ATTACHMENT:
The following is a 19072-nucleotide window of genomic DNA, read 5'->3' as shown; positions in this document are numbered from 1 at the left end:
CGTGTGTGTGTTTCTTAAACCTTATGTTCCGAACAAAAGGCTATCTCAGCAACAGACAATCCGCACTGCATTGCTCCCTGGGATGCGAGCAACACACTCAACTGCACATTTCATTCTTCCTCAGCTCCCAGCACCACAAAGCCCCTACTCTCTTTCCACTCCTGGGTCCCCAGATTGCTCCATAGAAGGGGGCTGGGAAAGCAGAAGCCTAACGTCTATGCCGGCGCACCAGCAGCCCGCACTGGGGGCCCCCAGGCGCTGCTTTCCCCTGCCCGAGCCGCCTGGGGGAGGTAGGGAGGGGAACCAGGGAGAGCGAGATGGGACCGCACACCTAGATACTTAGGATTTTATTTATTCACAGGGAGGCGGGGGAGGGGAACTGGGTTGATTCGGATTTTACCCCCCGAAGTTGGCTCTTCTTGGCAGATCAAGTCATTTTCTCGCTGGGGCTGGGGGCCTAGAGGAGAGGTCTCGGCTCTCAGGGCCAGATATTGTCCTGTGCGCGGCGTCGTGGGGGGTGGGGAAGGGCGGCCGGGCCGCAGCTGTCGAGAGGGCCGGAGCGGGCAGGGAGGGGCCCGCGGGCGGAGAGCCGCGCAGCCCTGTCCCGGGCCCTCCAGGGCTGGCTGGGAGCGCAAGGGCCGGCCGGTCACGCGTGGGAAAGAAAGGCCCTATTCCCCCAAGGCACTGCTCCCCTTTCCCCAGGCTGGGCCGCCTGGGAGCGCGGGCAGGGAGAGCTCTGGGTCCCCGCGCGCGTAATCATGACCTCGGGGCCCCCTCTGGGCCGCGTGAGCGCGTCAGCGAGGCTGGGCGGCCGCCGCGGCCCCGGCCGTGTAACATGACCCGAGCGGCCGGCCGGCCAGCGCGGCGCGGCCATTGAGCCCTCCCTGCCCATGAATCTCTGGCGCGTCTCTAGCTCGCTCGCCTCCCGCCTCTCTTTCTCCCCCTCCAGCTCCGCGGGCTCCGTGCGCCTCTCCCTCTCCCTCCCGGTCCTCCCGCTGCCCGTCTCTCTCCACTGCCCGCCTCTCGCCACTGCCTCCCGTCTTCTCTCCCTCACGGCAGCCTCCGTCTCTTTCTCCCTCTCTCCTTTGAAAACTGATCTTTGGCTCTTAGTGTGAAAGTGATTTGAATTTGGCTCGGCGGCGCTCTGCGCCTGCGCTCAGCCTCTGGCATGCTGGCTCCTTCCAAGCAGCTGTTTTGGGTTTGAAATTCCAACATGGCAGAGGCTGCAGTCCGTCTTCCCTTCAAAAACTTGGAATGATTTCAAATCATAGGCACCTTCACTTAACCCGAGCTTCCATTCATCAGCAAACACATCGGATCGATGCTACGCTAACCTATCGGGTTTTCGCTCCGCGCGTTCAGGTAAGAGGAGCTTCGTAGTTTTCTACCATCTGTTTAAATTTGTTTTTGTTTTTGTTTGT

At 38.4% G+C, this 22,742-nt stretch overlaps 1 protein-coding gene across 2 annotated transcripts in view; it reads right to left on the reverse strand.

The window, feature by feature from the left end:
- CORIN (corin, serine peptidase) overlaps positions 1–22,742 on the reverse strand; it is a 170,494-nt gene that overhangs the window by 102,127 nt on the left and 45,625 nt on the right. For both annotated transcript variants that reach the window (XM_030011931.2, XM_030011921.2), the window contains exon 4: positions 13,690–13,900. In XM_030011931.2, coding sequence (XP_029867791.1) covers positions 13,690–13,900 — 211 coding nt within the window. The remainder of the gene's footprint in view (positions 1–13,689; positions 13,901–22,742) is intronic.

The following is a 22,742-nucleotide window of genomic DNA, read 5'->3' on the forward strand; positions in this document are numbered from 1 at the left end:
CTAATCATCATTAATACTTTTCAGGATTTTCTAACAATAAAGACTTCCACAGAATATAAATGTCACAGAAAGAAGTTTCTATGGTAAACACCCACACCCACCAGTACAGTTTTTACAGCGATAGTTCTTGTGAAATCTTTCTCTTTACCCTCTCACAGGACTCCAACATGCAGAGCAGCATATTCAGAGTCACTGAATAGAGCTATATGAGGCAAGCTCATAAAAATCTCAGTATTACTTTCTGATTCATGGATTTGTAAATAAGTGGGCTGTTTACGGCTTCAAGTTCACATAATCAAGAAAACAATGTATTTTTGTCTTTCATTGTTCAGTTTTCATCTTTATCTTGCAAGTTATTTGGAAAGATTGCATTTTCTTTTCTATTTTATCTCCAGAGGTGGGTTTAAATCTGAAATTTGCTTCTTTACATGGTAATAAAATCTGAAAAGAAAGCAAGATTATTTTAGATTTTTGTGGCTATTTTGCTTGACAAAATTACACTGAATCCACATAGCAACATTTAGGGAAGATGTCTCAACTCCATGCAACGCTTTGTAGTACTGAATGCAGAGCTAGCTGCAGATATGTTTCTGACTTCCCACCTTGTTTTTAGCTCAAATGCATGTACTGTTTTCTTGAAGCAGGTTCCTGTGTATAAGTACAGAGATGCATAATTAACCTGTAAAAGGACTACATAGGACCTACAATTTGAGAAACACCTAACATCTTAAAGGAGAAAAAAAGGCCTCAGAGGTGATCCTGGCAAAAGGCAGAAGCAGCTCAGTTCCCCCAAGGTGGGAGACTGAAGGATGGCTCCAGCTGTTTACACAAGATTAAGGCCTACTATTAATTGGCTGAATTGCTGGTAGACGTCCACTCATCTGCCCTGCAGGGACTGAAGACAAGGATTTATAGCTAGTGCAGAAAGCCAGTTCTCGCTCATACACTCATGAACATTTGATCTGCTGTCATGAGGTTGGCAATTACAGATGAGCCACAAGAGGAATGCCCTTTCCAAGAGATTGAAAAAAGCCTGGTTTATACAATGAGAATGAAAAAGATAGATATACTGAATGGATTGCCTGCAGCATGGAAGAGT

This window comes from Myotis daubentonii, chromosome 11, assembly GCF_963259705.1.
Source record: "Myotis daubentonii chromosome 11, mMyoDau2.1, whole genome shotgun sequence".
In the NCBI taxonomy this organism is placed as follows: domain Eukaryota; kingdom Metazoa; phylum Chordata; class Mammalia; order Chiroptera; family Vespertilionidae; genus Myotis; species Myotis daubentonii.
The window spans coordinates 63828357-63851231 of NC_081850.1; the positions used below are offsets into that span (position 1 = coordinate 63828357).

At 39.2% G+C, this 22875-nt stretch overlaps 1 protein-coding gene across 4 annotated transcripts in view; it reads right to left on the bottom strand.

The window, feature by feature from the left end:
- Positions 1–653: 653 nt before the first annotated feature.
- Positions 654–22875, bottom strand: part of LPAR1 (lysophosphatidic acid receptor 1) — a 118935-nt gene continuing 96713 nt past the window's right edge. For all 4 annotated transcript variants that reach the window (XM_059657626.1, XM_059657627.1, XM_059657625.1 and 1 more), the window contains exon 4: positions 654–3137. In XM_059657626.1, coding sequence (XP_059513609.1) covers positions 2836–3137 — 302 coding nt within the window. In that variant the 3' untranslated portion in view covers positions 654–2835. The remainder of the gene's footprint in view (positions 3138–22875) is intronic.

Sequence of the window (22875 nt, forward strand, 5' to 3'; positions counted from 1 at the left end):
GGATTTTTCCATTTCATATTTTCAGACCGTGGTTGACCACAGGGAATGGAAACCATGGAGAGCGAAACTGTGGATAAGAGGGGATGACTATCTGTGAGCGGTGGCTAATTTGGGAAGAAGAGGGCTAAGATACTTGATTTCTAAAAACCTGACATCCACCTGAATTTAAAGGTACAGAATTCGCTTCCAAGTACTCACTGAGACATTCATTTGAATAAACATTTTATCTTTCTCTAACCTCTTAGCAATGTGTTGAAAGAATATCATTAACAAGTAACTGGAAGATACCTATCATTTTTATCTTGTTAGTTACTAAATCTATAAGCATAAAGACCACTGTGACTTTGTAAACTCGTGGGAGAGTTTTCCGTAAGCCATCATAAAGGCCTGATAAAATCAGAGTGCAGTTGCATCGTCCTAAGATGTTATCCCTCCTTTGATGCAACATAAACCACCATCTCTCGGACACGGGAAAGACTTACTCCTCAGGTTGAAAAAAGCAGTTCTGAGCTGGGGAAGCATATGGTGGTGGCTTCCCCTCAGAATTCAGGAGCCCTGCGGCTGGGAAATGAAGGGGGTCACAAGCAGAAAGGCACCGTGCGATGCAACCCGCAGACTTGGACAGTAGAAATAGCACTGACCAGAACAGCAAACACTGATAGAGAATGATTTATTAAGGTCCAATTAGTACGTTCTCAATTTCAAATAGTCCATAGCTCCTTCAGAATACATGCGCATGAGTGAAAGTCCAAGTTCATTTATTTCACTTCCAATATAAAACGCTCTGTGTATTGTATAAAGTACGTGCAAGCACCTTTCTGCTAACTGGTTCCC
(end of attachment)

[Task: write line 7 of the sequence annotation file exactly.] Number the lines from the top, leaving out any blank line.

CTAATCATCATTAATACTTTTCAGGATTTTCTAACAATAAAGACTTCCACAGAATATAAATGTCACAGAAAGAAGTTTCTATGGTAAACACCCACACCCACCAGTACAGTTTTTACAGCGATAGTTCTTGTGAAATCTTTCTCTTTACCCTCTCACAGGACTCCAACATGCAGAGCAGCATATTCAGAGTCACTGAATAGAGCTATATGAGGCAAGCTCATAAAAATCTCAGTATTACTTTCTGATTCATGGATTTGTAAATAAGTGGGCTGTTTACGGCTTCAAGTTCACATAATCAAGAAAACAATGTATTTTTGTCTTTCATTGTTCAGTTTTCATCTTTATCTTGCAAGTTATTTGGAAAGATTGCATTTTCTTTTCTATTTTATCTCCAGAGGTGGGTTTAAATCTGAAATTTGCTTCTTTACATGGTAATAAAATCTGAAAAGAAAGCAAGATTATTTTAGATTTTTGTGGCTATTTTGCTTGACAAAATTACACTGAATCCACATAGCAACATTTAGGGAAGATGTCTCAACTCCATGCAACGCTTTGTAGTACTGAATGCAGAGCTAGCTGCAGATATGTTTCTGACTTCCCACCTTGTTTTTAGCTCAAATGCATGTACTGTTTTCTTGAAGCAGGTTCCTGTGTATAAGTACAGAGATGCATAATTAACCTGTAAAAGGACTACATAGGACCTACAATTTGAGAAACACCTAACATCTTAAAGGAGAAAAAAAGGCCTCAGAGGTGATCCTGGCAAAAGGCAGAAGCAGCTCAGTTCCCCCAAGGTGGGAGACTGAAGGATGGCTCCAGCTGTTTACACAAGATTAAGGCCTACTATTAATTGGCTGAATTGCTGGTAGACGTCCACTCATCTGCCCTGCAGGGACTGAAGACAAGGATTTATAGCTAGTGCAGAAAGCCAGTTCTCGCTCATACACTCATGAACATTTGATCTGCTGTCATGAGGTTGGCAATTACAGATGAGCCACAAGAGGAATGCCCTTTCCAAGAGATTGAAAAAAGCCTGGTTTATACAATGAGAATGAAAAAGATAGATATACTGAATGGATTGCCTGCAGCATGGAAGAGT